US, Russian, Japanese crew blasts off for International Space Station

The International Space Station crew members Norishige Kanai of Japan, center, Anton Shkaplerov of Russia, bottom, and Scott Tingle of the US board the Soyuz MS-07 spacecraft for its launch at Baikonur Cosmodrome, Kazakhstan on December 17.
Updated 17 December 2017
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US, Russian, Japanese crew blasts off for International Space Station

Dec 17 : A trio of US and Japanese astronauts and a Russian cosmonaut blasted off from Kazakhstan on Sunday for a two-day trip to the International Space Station, a NASA TV broadcast showed.
Commander Anton Shkaplerov of Roscosmos and flight engineers Norishige Kanai of Japan Aerospace Exploration Agency and Scott Tingle of NASA lifted off from the Baikonur Cosmodrome at 1:21pm local time.
The crew will gradually approach the station, which orbits about 250 miles (400 km) above Earth, for two days before docking.
Shkaplerov, Kanai and Tingle will join Alexander Misurkin of Roscosmos and Mark Vande Hei and Joe Acaba of NASA, who have been aboard the orbital outpost since September.
Onboard cameras showed crew members making thumbs-up gestures after the blast-off. Also visible was a stuffed dog toy chosen by Shkaplerov’s daughter to be the spacecraft’s zero-gravity indicator.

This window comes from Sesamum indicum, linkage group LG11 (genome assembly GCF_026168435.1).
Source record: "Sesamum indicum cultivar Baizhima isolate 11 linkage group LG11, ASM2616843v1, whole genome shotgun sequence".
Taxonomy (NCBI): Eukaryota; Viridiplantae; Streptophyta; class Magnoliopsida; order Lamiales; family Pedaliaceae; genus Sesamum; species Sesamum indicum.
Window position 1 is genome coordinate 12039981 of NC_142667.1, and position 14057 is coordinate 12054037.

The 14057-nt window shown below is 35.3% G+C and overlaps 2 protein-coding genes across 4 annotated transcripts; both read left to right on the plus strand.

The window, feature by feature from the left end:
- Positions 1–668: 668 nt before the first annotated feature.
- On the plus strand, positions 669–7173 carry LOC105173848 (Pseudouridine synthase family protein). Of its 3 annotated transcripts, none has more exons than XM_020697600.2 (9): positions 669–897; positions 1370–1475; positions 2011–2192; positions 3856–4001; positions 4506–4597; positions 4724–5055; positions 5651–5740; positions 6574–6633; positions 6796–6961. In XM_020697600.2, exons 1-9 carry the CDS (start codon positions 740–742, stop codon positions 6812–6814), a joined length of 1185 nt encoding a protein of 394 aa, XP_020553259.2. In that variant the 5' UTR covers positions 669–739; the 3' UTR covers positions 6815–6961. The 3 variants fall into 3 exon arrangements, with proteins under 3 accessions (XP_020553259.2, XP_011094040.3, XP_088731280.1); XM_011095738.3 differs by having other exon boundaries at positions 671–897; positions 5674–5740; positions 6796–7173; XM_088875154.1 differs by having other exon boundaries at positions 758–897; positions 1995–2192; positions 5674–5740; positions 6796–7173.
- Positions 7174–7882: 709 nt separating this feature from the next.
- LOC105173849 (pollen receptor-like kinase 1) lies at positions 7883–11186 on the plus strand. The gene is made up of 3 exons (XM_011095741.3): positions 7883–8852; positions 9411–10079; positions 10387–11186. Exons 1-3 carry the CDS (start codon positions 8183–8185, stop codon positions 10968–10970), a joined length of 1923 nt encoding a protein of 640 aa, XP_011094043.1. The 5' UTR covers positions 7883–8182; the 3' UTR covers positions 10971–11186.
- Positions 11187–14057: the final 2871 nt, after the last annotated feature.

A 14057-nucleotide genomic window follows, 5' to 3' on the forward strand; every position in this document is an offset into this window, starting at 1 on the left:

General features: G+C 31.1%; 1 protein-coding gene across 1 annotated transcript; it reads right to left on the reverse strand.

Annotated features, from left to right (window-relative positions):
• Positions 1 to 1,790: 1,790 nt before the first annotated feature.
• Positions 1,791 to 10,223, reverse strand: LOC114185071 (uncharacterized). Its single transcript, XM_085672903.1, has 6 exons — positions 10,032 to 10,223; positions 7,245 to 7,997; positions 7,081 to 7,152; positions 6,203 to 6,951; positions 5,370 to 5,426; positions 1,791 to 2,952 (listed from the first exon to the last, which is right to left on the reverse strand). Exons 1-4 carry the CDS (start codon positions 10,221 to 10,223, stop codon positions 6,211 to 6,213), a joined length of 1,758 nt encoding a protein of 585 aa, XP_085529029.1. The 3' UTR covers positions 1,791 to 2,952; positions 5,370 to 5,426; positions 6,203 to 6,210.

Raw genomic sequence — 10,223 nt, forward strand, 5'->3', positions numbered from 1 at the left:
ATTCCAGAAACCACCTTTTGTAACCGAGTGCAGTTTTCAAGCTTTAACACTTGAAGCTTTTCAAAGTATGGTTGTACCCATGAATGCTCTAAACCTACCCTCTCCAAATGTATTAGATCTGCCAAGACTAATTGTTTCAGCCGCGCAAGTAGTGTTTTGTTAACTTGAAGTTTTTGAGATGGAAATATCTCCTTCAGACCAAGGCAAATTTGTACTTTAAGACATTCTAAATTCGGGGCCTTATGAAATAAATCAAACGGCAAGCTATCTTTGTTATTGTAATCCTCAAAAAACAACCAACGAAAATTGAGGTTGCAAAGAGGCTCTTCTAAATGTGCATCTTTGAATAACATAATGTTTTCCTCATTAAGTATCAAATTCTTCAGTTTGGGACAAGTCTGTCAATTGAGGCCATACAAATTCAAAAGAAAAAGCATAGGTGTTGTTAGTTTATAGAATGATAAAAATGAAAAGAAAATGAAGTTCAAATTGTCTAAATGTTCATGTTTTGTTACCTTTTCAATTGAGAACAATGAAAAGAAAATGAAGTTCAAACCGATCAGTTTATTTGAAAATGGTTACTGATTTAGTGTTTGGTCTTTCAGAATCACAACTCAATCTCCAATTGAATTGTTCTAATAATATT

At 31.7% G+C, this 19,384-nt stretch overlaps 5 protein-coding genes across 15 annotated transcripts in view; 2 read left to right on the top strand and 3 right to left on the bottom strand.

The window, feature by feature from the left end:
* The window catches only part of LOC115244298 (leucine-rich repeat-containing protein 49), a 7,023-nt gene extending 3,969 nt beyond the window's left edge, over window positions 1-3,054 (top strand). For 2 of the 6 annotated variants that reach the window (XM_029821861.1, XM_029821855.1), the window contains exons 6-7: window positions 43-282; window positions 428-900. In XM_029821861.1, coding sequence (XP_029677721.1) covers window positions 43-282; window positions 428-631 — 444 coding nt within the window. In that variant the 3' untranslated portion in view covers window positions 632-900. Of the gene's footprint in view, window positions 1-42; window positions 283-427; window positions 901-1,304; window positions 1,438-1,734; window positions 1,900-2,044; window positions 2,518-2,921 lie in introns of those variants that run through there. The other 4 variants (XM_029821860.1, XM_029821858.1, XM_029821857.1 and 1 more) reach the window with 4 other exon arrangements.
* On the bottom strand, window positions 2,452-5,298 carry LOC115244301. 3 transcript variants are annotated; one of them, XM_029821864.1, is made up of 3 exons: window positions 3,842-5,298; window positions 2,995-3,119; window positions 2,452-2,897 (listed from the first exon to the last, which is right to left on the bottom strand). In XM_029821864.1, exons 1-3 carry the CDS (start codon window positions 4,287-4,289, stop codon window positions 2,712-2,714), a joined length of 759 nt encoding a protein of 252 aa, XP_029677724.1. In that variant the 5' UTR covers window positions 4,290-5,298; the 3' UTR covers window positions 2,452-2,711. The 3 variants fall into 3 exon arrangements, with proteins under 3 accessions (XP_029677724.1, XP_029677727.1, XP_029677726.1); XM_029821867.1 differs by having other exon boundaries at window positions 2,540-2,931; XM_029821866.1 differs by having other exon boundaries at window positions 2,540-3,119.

Soyuz was safely in orbit about 10 minutes after the launch.


Russian hackers used US online infrastructure against itself

A man walks past the building of the Russian military intelligence service in Moscow, Russia, in this July 14, 2018 photo. (AP)
Updated 17 July 2018
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Russian hackers used US online infrastructure against itself

  • The Russians are accused of exploiting their access to inexpensive, powerful servers worldwide
  • The hackers accessed DNC data in September 2016 by breaking into DNC computers hosted on the Amazon Web Services’ cloud

WASHINGTON: Exactly seven months before the 2016 presidential election, Russian government hackers made it onto a Democratic committee’s network.
One of their carefully crafted fraudulent emails had hit pay dirt, enticing an employee to click a link and enter her password.
That breach of the Democratic Congressional Campaign Committee was the first significant step in gaining access to the Democratic National Committee network.